(From Dr. David Williams – a nutrition newsletter doctor that I respect very much.)
“Over the years, various substances have been touted as being the real magic bullet, bringing on weight loss with little or no effort required on the part of the user.
One of the most notorious was amphetamine, or “speed.” Sold under various names, it actually was quite effective, because it worked on both sides of the weight equation. It increased BMR, and it suppressed appetite, so people ate less. Unfortunately, amphetamine also increases the risk of heart damage, interferes with sleep, and is addictive.
Then about 20 years ago, the “fen-phen” drug combination became popular. This regimen consisted of fenfluramine (a drug related to the SSRI antidepressants, but one which oddly enough has a depressing effect) and phentermine (a stimulant related to amphetamine). This pairing of an “upper” with a “downer” seemed to produce steady, reliable weight loss in patients, even those who had had difficulty losing weight in the past.
Unfortunately, fen-phen carried its own set of side effects: heart valve problems, and an irreversible condition called primary pulmonary hypertension, in which fluid builds up in the lungs and causes difficulty breathing. The latest drug to be put forward as the answer to weight loss is orlistat, sold by prescription as Xenical and over the counter as allî. (The only difference is dosage; Xenical is 120 mg three times daily and allî is 60 mg three times daily.)
Orlistat works by blocking an enzyme called lipase that digests fat in the small intestine. The theory is that, by blocking the digestion and absorption of fat, the user will reduce the amount of calories that they’ll take in from a given meal. Critics have commented on the fact that, by blocking the absorption of fat, you’re also blocking the absorption of fat-soluble vitamins such as A, D, and E.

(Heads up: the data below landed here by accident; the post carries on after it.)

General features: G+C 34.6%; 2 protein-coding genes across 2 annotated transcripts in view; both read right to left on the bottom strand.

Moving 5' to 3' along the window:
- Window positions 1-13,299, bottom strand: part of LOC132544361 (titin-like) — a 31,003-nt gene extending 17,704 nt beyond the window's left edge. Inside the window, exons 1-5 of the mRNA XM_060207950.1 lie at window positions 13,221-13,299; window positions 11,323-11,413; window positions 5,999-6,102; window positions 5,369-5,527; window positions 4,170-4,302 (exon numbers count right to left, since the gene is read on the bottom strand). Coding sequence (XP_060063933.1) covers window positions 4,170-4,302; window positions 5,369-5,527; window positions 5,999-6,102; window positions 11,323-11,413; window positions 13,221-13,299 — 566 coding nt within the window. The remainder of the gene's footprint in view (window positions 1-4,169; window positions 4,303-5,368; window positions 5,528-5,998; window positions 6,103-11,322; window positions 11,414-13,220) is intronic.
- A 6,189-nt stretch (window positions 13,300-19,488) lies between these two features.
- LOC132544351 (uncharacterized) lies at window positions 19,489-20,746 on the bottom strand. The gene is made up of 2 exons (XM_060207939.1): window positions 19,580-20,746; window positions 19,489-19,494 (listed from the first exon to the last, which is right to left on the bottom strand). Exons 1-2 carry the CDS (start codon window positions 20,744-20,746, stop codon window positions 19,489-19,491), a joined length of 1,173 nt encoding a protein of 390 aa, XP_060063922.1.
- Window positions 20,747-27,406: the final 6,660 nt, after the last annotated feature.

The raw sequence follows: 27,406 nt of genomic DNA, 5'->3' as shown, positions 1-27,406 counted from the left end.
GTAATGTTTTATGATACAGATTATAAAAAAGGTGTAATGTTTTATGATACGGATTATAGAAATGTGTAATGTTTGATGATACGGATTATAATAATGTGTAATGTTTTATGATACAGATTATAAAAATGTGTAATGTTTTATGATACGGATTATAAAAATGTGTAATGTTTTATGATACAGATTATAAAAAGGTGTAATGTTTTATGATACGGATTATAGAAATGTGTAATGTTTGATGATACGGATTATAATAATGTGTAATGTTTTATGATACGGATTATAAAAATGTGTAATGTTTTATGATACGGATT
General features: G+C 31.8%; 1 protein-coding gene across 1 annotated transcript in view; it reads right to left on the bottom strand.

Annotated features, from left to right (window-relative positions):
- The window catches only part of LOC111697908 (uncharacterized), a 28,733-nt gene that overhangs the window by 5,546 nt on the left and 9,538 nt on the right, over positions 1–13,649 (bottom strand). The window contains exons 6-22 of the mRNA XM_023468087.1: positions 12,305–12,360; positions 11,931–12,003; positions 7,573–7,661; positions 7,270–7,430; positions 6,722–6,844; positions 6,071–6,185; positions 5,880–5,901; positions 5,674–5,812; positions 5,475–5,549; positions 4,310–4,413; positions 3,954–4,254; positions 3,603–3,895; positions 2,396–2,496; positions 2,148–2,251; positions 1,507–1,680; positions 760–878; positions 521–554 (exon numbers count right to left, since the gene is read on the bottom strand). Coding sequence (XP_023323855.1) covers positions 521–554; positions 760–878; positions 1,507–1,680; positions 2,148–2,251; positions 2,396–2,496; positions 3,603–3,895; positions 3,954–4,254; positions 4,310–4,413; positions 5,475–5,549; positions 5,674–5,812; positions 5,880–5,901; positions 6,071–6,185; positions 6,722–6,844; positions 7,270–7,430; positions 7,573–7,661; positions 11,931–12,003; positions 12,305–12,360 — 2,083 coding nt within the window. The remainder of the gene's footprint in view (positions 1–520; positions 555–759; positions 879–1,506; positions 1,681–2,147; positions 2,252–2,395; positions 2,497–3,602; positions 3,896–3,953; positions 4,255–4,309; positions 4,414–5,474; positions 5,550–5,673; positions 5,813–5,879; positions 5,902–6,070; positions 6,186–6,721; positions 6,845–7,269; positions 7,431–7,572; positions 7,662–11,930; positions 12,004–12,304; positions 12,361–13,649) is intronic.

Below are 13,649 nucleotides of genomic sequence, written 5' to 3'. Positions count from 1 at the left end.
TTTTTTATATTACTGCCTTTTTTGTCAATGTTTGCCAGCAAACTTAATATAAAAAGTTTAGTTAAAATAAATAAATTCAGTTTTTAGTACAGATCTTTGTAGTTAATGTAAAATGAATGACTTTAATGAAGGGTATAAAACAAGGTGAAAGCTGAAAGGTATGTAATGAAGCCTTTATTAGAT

The most ironic side effect hasn’t received much publicity, however. Your body relies on internal signals to regulate practically every process. For example, an increased level of carbon dioxide in your blood triggers an automatic breathing response, to exchange that carbon dioxide for fresh oxygen from the lungs. The digestion of fat in the small intestine sets off the release of compounds that signal fullness, known as satiety, and so regulate appetite.
When orlistat blocks fat digestion, it also blocks the signals that tell you when you’ve had enough to eat. According to the authors of one study, “the increase in energy intake approximates the energy lost due to fat malabsorption.” In other words, the drug did what it was supposed to do (block fat digestion), but the side effect completely undid any benefit. (Br J Nutr 03;90:849–852)